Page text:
- Three separate federal agencies regulate genetically modified foods on a case-by-case basis in the US, before they are approved for human consumption: the FDA, USDA and EPA.
How to Identify Non-GMO Foods
The USDA offers a certified organic label to producers whose food, among other qualifications, does not contain GMOs. The nonprofit, Non-GMO Project has its own label with more than 20,000 certified products. Most of these products are available at organic markets, but as the organic movement grows, you can also find many of them in your local supermarket.
I was fortunate to be introduced to a brand new non-profit organization that had formed in our state at the exact same time I was wanting answers to my own questions about GMOs, organic vs non-organic, antibiotics and hormone use in cows, pesticide use and more. That organization is called CommonGround and is made up of volunteer farm women forming chapters all over the US with the goal of starting conversations between the women who grow food and the women who buy it. It had become apparent to these women that consumers have become too far removed from the farm and “weren’t getting the real story about American agriculture and all that goes into growing and raising their food.”
Since meeting the incredible women of the CommonGround Colorado chapter, I’ve been blown away by their passion for farming and the amount of knowledge they possess. I admit, prior to meeting them, I had met very few farmers outside of farmers markets. Now I’ve been able to attend several influencer dinners held by the group and meet women who farm everything from sugar beets to Red Angus beef, and ask any question that comes to mind. No topic is left off the table.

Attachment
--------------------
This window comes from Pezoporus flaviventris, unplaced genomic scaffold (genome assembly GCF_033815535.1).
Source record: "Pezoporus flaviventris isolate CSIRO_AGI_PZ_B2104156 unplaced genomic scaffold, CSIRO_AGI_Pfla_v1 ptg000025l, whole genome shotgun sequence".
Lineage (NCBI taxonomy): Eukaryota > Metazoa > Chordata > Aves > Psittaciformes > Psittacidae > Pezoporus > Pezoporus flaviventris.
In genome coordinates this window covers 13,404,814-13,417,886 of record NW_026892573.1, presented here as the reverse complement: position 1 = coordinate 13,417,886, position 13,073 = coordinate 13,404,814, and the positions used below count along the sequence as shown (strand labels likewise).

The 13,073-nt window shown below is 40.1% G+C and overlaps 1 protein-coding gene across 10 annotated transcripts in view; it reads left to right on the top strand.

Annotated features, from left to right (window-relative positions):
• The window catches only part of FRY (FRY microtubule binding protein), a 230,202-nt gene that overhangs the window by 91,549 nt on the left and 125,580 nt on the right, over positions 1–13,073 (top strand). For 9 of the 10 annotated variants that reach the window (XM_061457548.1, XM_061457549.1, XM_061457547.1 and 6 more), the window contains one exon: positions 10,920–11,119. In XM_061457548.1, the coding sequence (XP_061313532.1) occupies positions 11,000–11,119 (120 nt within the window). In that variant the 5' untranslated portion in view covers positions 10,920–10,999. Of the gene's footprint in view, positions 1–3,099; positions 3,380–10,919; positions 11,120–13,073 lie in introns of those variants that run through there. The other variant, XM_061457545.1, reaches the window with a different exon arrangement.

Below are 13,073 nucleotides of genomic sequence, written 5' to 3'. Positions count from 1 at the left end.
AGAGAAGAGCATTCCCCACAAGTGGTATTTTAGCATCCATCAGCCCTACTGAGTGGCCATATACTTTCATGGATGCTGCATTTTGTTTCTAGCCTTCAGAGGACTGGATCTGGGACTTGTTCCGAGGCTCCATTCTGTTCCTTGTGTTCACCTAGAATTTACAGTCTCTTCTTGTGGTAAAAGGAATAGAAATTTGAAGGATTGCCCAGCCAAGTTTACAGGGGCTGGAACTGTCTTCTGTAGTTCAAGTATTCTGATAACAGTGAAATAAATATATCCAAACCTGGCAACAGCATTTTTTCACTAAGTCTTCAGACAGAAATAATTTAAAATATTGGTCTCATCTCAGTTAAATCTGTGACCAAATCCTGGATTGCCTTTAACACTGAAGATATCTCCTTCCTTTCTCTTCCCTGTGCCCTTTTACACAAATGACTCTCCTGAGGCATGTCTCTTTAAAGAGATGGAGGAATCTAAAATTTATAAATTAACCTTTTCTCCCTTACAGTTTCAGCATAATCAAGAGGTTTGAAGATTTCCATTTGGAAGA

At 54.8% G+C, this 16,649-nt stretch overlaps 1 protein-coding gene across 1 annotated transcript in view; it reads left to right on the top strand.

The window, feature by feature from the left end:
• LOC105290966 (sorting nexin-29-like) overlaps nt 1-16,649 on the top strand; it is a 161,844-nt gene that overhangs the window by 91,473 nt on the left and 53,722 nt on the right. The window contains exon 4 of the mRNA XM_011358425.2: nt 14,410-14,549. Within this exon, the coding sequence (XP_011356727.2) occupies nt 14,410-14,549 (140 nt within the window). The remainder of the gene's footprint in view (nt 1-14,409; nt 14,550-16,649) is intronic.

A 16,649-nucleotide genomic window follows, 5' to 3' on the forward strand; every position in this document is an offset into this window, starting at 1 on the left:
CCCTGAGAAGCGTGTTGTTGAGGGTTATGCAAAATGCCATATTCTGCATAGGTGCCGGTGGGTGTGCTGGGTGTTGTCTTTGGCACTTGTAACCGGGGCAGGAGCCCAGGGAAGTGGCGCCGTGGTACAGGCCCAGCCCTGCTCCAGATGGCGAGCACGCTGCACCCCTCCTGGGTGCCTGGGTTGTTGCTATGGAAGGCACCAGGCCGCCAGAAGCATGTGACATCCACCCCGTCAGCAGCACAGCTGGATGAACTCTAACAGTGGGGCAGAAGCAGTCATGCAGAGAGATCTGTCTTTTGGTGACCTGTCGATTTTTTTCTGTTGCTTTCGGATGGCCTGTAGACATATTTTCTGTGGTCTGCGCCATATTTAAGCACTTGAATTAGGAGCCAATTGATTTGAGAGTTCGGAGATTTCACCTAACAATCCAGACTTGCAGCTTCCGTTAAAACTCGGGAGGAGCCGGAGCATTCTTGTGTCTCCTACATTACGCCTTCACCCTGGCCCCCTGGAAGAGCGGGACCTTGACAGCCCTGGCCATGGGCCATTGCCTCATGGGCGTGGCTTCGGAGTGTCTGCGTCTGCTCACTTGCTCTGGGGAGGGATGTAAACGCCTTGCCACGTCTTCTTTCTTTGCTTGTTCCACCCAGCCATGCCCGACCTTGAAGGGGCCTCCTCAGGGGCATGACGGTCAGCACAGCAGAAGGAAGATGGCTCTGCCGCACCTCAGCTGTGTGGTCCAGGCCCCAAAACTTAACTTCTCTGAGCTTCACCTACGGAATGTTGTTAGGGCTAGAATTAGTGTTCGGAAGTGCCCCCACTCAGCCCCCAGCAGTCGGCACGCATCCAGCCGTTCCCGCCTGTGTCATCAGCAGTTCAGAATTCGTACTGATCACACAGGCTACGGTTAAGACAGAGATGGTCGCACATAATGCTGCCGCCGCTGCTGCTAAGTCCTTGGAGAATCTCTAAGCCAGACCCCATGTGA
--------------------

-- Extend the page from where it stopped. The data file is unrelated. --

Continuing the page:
Besides informational/Q&A dinners, CommonGround Colorado also arranges farm tours, such as one I participated in where we visited the Cleland Dairy Farm in Eerie, CO. Besides meeting the cows and their calves, we learned how conventional dairy farmers bring milk to market. We also learned about the use of naturally occurring hormones in cows to stimulate their milk production and how the milk is regulated to be 100% free of antibiotics. It is information such as this that has helped me to make informed choices when shopping for food for my family.
You can find out if CommonGround has a chapter in your state to connect with here. And, even if one hasn’t formed in your state yet, you can still connect with any of the volunteer farm women through the site or their Facebook page. Ask questions and get answers from the people who know first-hand what goes into the food we eat. They are such a valuable resource and I highly recommend you take advantage of their willingness to share their knowledge.
GMOAnswers.com is another invaluable resource for asking questions and getting answers from people who know GMOs and biotechnology, because they’re the people who use it. GMO Answers is funded by the members of The Council for Biotechnology Information, which includes BASF, Bayer CropScience, Dow AgroSciences, DuPont, Monsanto Company and Syngenta.
At this site you’ll find archives of questions asked by people just like you and the answers provided by members who know biotech firsthand. For those who may say, “how can we trust answers provided by the companies who stand to profit from GMOs,” I would challenge them to poke around the site and see for themselves if the information provided can be backed up by science and research, or where the site may fall short. In terms of information, I’ve found none that can match it.
With GMO labeling gaining traction nationwide, it seems inevitable that all our foods will soon be labeled GMO and non-GMO. This can be a step forward in the “people’s right to know,” what’s in their food, but only if people become educated on what these labels mean. For just as high fructose corn syrup (which is no different from regular sugar) became one of the most misunderstood products in the food supply, GMOs may already be even more misunderstood and stigmatized. I hope the next step after labeling will be educating consumers about what it is they now need to know, after they’ve voted for the right to know.